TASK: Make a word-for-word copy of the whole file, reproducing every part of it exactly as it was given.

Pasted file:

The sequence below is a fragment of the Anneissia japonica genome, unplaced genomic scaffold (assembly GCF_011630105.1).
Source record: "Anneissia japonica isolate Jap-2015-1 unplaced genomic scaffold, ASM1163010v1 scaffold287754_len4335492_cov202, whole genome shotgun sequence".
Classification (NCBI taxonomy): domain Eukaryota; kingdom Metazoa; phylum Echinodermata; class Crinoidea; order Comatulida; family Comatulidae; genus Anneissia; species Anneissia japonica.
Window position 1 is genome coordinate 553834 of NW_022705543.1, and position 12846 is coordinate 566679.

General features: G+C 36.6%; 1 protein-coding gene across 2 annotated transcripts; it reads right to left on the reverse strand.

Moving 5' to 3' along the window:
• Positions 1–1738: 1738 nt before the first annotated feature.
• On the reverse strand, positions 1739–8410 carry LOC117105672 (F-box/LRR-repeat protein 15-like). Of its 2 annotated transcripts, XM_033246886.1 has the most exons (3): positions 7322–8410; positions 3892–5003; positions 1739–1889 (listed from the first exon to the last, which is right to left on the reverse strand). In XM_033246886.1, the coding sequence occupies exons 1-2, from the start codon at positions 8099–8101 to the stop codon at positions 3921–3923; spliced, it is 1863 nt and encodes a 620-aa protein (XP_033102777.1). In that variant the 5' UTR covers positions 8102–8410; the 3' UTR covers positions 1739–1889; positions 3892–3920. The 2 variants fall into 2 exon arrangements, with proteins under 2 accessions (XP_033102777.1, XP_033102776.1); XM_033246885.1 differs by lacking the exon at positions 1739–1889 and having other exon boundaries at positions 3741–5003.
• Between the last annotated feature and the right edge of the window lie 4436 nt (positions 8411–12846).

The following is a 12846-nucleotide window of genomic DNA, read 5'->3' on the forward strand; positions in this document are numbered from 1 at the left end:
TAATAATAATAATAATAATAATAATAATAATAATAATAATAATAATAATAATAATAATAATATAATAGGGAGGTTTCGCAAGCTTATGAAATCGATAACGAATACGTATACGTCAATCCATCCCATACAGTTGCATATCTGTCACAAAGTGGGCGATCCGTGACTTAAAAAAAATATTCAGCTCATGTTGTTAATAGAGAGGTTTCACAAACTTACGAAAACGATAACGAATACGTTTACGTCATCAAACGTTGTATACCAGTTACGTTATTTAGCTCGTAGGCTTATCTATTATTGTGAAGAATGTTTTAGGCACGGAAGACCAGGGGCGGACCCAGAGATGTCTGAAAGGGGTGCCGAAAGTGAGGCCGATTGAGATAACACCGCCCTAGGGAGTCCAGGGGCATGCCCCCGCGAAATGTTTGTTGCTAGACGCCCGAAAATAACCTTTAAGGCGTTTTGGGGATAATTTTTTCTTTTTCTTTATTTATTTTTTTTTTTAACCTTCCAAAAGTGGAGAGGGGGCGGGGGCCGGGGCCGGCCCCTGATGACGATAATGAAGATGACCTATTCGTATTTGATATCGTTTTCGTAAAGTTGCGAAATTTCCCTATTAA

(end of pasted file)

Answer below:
The sequence below is a fragment of the Anneissia japonica genome, unplaced genomic scaffold (assembly GCF_011630105.1).
Source record: "Anneissia japonica isolate Jap-2015-1 unplaced genomic scaffold, ASM1163010v1 scaffold287754_len4335492_cov202, whole genome shotgun sequence".
Classification (NCBI taxonomy): domain Eukaryota; kingdom Metazoa; phylum Echinodermata; class Crinoidea; order Comatulida; family Comatulidae; genus Anneissia; species Anneissia japonica.
Window position 1 is genome coordinate 553834 of NW_022705543.1, and position 12846 is coordinate 566679.

General features: G+C 36.6%; 1 protein-coding gene across 2 annotated transcripts; it reads right to left on the reverse strand.

Moving 5' to 3' along the window:
• Positions 1–1738: 1738 nt before the first annotated feature.
• On the reverse strand, positions 1739–8410 carry LOC117105672 (F-box/LRR-repeat protein 15-like). Of its 2 annotated transcripts, XM_033246886.1 has the most exons (3): positions 7322–8410; positions 3892–5003; positions 1739–1889 (listed from the first exon to the last, which is right to left on the reverse strand). In XM_033246886.1, the coding sequence occupies exons 1-2, from the start codon at positions 8099–8101 to the stop codon at positions 3921–3923; spliced, it is 1863 nt and encodes a 620-aa protein (XP_033102777.1). In that variant the 5' UTR covers positions 8102–8410; the 3' UTR covers positions 1739–1889; positions 3892–3920. The 2 variants fall into 2 exon arrangements, with proteins under 2 accessions (XP_033102777.1, XP_033102776.1); XM_033246885.1 differs by lacking the exon at positions 1739–1889 and having other exon boundaries at positions 3741–5003.
• Between the last annotated feature and the right edge of the window lie 4436 nt (positions 8411–12846).

The following is a 12846-nucleotide window of genomic DNA, read 5'->3' on the forward strand; positions in this document are numbered from 1 at the left end:
TAATAATAATAATAATAATAATAATAATAATAATAATAATAATAATAATAATAATAATAATATAATAGGGAGGTTTCGCAAGCTTATGAAATCGATAACGAATACGTATACGTCAATCCATCCCATACAGTTGCATATCTGTCACAAAGTGGGCGATCCGTGACTTAAAAAAAATATTCAGCTCATGTTGTTAATAGAGAGGTTTCACAAACTTACGAAAACGATAACGAATACGTTTACGTCATCAAACGTTGTATACCAGTTACGTTATTTAGCTCGTAGGCTTATCTATTATTGTGAAGAATGTTTTAGGCACGGAAGACCAGGGGCGGACCCAGAGATGTCTGAAAGGGGTGCCGAAAGTGAGGCCGATTGAGATAACACCGCCCTAGGGAGTCCAGGGGCATGCCCCCGCGAAATGTTTGTTGCTAGACGCCCGAAAATAACCTTTAAGGCGTTTTGGGGATAATTTTTTCTTTTTCTTTATTTATTTTTTTTTTTAACCTTCCAAAAGTGGAGAGGGGGCGGGGGCCGGGGCCGGCCCCTGATGACGATAATGAAGATGACCTATTCGTATTTGATATCGTTTTCGTAAAGTTGCGAAATTTCCCTATTAA